When you are born you cannot feel the shoes.
You cannot walk. Carried on the air. One day
You take your first steps and your parents
Fear you may fly away. So light, the shoes.
For a few decades you gain traction
And the grain of the ground clings to
Your command on your sure-footed shoes.
Standing still and flexing your calves down
To your ankles shifts the whole world
For someone. Maybe you notice them or maybe
You are in love instead with the surface which
Whispers how it loved you first. Then each year along
The shoes the sole migrates lace-side
And a heaviness drapes and tightens
over the top of your feet while the lightness is
whittled away beneath the arch. Over decades
You go, each higher and harder to crest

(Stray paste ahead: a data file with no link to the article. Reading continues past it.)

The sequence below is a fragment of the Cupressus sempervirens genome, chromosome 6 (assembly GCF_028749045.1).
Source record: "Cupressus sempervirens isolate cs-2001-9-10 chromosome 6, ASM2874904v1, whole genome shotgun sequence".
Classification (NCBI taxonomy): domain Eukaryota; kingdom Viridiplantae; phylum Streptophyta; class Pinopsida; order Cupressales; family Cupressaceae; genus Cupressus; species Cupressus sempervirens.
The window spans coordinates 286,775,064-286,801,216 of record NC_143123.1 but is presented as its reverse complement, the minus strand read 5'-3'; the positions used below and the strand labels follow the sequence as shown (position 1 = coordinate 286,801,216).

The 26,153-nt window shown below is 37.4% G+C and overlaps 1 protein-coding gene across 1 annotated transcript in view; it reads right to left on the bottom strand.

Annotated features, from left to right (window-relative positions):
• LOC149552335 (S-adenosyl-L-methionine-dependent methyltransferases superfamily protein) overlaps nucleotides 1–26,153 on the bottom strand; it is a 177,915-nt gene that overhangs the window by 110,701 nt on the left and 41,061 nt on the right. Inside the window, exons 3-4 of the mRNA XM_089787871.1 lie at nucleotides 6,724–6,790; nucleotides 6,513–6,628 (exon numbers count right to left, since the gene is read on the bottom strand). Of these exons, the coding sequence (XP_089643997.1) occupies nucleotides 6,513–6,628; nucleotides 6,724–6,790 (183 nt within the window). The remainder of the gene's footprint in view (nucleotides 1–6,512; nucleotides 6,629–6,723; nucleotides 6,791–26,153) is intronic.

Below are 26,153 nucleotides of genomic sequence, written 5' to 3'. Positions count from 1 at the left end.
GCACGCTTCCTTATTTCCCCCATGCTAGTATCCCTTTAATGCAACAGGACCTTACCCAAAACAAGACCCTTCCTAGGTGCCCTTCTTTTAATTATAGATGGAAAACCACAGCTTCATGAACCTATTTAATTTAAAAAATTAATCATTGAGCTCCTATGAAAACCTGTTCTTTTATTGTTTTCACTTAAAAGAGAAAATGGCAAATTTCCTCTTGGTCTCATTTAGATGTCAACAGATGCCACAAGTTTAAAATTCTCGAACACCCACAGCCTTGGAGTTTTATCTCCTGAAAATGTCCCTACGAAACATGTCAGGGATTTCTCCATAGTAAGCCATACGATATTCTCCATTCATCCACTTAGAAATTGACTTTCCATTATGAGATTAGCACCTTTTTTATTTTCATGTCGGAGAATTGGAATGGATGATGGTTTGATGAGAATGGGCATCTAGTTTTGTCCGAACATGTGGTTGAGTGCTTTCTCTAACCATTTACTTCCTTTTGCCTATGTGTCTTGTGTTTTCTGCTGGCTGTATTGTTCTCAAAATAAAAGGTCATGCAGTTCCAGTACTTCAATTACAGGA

Than the last. As you look back the river
Is wearing away the pass between the hills.
People wave from the shore as the mist
Arches down. The way ahead
is rocky and rain riddles
Its cross purpose signals into the soil
But your boots are sturdy and protect
You from what you drop and at times
You must be firm footed because of
What you carry. Sometime later, trudging
Up or down a hill, a level place opens up
And there are people there. They’ve taken
Off their shoes and are sitting on the ground.